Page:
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Treating Addiction as a Chronic Condition

The American Psychiatric Association (APA) and the World Health Organization (WHO) define addiction as a chronic tenacious pattern of substance use and related problems.

According to the National Institute of Drug Abuse (NIDA), drug addiction is similar to other chronic diseases such as type 2 diabetes and cardiovascular disease. It also shares many features with other chronic illnesses including a tendency to run in families (heredibility), an onset and course that is influenced by environmental conditions and behaviors, and the ability to respond to appropriate treatment which may include long term lifestyle modifications.

Years of research have shown us that addiction is a brain disease that, like other chronic diseases, can be treated effectively. However, successful treatment may need to incorporate several components, including detoxifaction, counseling, and in some cases the use of pharmacological therapies. Multiple courses of treatment may be needed for the patient to make a full recovery.

Usually when an addict gets to treatment it is at a time of crisis. The traditional medical response is to provide treatment based on an acute model of care, but it may be time to shift to a chronic disease management approach. Several NIDA funded studies have addressed this question. Researchers cite decades worth of clinical experience and previous studies that affirm that substance use disorders typically follow a chronic course, often developing during adolescence and lasting for several decades. The result of several studies show that over 50% of people who resolve drug problems following treatment receive multiple episodes of care, usually over several years.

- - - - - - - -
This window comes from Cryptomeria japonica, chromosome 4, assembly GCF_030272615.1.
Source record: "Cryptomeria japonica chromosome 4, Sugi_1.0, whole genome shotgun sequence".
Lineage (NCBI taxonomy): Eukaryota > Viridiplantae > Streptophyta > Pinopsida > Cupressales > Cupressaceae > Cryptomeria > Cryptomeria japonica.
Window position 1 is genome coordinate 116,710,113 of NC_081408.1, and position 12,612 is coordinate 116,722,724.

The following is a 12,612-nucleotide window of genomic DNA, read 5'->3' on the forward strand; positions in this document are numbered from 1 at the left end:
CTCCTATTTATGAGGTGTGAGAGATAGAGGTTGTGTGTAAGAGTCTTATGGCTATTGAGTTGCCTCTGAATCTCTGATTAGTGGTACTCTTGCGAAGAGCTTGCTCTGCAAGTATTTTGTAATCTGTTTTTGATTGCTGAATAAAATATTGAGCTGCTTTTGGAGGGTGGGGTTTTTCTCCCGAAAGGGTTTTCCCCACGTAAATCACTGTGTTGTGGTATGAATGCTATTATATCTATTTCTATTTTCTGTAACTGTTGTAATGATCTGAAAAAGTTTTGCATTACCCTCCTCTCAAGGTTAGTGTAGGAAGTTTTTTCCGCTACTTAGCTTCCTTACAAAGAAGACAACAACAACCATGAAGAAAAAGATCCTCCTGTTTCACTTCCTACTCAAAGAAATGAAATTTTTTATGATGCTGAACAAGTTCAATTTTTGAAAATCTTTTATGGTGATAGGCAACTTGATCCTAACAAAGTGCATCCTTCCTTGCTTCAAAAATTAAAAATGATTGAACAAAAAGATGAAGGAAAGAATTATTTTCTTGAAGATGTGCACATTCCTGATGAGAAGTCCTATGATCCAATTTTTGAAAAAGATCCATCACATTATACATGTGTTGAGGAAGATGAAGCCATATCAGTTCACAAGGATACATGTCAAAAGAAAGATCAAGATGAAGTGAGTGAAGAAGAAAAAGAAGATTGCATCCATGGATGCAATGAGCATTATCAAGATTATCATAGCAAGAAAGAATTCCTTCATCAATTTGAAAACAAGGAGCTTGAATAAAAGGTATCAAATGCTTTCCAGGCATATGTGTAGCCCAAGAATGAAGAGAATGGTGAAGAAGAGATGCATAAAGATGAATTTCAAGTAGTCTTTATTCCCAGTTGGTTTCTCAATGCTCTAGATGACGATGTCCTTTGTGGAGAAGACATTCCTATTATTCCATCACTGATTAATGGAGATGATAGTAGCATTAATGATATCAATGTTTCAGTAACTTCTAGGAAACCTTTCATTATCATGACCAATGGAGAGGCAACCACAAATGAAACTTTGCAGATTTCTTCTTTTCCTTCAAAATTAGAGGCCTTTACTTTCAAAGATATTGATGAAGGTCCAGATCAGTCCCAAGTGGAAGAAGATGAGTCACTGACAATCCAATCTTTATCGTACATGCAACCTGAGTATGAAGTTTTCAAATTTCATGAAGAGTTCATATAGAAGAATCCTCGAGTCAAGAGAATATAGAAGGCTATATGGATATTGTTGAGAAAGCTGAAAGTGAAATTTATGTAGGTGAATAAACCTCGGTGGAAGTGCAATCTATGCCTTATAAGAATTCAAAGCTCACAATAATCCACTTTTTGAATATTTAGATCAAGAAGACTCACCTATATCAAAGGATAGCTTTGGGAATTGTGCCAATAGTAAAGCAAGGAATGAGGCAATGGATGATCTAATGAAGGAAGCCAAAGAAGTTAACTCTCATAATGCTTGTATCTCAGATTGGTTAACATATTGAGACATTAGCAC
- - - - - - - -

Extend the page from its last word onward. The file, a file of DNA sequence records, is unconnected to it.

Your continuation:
According to recent research conducted by the Office of Applied Studies (OAS), among people in publicly funded addiction programs in 2003, 64% were reentering treatment-23% for the second time, 22% for the third or fourth time, and 19% for the fifth or more time.

In one study the estimated median time from first use to at least one drug-free year was 27 years. The median time from first treatment to one drug-free year was nine years.

Despite knowledge of this trend, the results of a study from 23 states revealed that only 17% of persons discharged from intensive treatment were transitioned to outpatient continuing care.

Successful treatment systems and interventions should be able to address the long term aspects of the disorder. Unfortunately, the traditional acute care approach to substance use disorders has encouraged a cultural consensus that those receiving treatment for addiction should be cured following a single episode. This has encouraged policymakers and insurers to limit and restrict public health dollars and the number of treatment visits covered-despite economic evaluations indicating that costs for a full continuum of care were offset by significantly greater reductions in social costs over a similar time period.

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